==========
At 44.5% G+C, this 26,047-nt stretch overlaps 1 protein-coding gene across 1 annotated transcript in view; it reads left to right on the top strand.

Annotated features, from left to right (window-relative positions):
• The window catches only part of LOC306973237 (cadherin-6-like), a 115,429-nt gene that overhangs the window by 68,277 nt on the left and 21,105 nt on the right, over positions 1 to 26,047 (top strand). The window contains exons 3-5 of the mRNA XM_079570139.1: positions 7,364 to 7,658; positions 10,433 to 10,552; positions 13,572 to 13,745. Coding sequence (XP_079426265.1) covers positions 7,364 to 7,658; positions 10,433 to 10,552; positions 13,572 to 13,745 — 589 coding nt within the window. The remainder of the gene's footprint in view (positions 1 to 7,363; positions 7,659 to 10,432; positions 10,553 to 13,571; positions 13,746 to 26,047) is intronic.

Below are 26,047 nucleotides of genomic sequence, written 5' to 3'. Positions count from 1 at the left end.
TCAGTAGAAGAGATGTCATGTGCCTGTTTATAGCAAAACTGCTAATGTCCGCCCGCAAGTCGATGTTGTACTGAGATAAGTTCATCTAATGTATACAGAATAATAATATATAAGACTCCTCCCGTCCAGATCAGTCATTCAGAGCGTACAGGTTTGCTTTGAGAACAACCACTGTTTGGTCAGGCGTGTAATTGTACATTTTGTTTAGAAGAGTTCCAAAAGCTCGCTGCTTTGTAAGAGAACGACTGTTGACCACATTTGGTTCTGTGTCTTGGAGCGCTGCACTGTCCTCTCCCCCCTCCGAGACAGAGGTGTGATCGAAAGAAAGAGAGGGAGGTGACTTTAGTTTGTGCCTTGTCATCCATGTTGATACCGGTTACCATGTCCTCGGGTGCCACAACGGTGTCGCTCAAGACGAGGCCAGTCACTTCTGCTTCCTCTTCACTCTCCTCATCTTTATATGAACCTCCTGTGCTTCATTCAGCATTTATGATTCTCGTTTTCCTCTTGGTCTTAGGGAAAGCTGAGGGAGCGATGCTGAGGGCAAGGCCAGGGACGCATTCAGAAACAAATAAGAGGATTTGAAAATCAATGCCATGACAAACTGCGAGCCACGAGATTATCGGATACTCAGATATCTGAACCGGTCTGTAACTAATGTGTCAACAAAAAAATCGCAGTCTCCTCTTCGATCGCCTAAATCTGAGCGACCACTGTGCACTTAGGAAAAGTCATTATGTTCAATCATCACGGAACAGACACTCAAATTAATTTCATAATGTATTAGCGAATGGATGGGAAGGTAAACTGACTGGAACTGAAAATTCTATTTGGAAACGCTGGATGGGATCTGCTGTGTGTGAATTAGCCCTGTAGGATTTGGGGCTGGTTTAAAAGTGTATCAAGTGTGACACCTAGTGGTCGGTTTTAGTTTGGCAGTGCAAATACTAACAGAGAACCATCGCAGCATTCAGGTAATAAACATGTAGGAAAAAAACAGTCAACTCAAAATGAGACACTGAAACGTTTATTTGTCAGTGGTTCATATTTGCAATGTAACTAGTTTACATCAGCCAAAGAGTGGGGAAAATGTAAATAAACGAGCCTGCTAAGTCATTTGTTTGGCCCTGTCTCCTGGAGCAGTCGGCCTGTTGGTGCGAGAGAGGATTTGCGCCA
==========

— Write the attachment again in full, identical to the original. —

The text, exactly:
At 44.5% G+C, this 26,047-nt stretch overlaps 1 protein-coding gene across 1 annotated transcript in view; it reads left to right on the top strand.

Annotated features, from left to right (window-relative positions):
• The window catches only part of LOC306973237 (cadherin-6-like), a 115,429-nt gene that overhangs the window by 68,277 nt on the left and 21,105 nt on the right, over positions 1 to 26,047 (top strand). The window contains exons 3-5 of the mRNA XM_079570139.1: positions 7,364 to 7,658; positions 10,433 to 10,552; positions 13,572 to 13,745. Coding sequence (XP_079426265.1) covers positions 7,364 to 7,658; positions 10,433 to 10,552; positions 13,572 to 13,745 — 589 coding nt within the window. The remainder of the gene's footprint in view (positions 1 to 7,363; positions 7,659 to 10,432; positions 10,553 to 13,571; positions 13,746 to 26,047) is intronic.

Below are 26,047 nucleotides of genomic sequence, written 5' to 3'. Positions count from 1 at the left end.
TCAGTAGAAGAGATGTCATGTGCCTGTTTATAGCAAAACTGCTAATGTCCGCCCGCAAGTCGATGTTGTACTGAGATAAGTTCATCTAATGTATACAGAATAATAATATATAAGACTCCTCCCGTCCAGATCAGTCATTCAGAGCGTACAGGTTTGCTTTGAGAACAACCACTGTTTGGTCAGGCGTGTAATTGTACATTTTGTTTAGAAGAGTTCCAAAAGCTCGCTGCTTTGTAAGAGAACGACTGTTGACCACATTTGGTTCTGTGTCTTGGAGCGCTGCACTGTCCTCTCCCCCCTCCGAGACAGAGGTGTGATCGAAAGAAAGAGAGGGAGGTGACTTTAGTTTGTGCCTTGTCATCCATGTTGATACCGGTTACCATGTCCTCGGGTGCCACAACGGTGTCGCTCAAGACGAGGCCAGTCACTTCTGCTTCCTCTTCACTCTCCTCATCTTTATATGAACCTCCTGTGCTTCATTCAGCATTTATGATTCTCGTTTTCCTCTTGGTCTTAGGGAAAGCTGAGGGAGCGATGCTGAGGGCAAGGCCAGGGACGCATTCAGAAACAAATAAGAGGATTTGAAAATCAATGCCATGACAAACTGCGAGCCACGAGATTATCGGATACTCAGATATCTGAACCGGTCTGTAACTAATGTGTCAACAAAAAAATCGCAGTCTCCTCTTCGATCGCCTAAATCTGAGCGACCACTGTGCACTTAGGAAAAGTCATTATGTTCAATCATCACGGAACAGACACTCAAATTAATTTCATAATGTATTAGCGAATGGATGGGAAGGTAAACTGACTGGAACTGAAAATTCTATTTGGAAACGCTGGATGGGATCTGCTGTGTGTGAATTAGCCCTGTAGGATTTGGGGCTGGTTTAAAAGTGTATCAAGTGTGACACCTAGTGGTCGGTTTTAGTTTGGCAGTGCAAATACTAACAGAGAACCATCGCAGCATTCAGGTAATAAACATGTAGGAAAAAAACAGTCAACTCAAAATGAGACACTGAAACGTTTATTTGTCAGTGGTTCATATTTGCAATGTAACTAGTTTACATCAGCCAAAGAGTGGGGAAAATGTAAATAAACGAGCCTGCTAAGTCATTTGTTTGGCCCTGTCTCCTGGAGCAGTCGGCCTGTTGGTGCGAGAGAGGATTTGCGCCA